2005-10-26— Posted by: allegra

David D has some fun with Me
2005-10-26— Posted by: allegra

My beloved, twinkly coworker David D took my normal sized meatball and transformed it into what looks like a sizable chunk of alien viscera.

Yes, I’ve been very posting of a lot of pics of me lately, but you have to admit this one is magnificent in its freakout factor. Table for five at the Restaurant at the End of The Universe.

Not enough sleep
2005-10-25— Posted by: allegra

Two nightmares, both of which involved the torture of children, one by the father, one by persons unknown. One little snippet of dream that had Adam Baldwin dressed up in a suit that made him look like something out of James Bond while he leered at Morena Baccarat. One little snippet of dream where a musical instrument that looks like a washboard with strings is played by a child prodigy while the adults look on in astonishment. A house where somebody has taken the tin snips to the ceilings and applied the results haphazardly to the doors instead. And the entire house decorated in yellow and orange (bleah), including Tiffany style interior windows.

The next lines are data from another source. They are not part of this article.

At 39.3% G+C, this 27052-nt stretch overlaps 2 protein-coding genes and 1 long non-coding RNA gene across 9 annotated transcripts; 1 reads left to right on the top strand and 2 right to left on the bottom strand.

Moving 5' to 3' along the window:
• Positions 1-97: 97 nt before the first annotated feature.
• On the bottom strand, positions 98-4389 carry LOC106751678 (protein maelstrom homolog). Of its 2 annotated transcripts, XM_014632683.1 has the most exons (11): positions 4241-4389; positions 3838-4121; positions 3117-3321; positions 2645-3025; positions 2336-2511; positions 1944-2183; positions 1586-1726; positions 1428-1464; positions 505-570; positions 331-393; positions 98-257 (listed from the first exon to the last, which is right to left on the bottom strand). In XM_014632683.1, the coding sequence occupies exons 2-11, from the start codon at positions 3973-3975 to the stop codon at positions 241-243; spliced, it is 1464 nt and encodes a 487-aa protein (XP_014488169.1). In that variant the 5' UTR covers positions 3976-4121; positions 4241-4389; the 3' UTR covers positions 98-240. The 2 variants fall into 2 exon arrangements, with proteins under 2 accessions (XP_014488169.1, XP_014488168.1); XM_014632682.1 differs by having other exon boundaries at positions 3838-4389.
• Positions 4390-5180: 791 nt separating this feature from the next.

Note to self…. don’t bother trying to talk to somebody who’s asleep. Now, to come up with some method of ensuring this somebody is actually awake that doesn’t involved jamming a pin into his sorry ass. I must think on it.

News from Brooks AB
2005-10-25— Posted by: allegra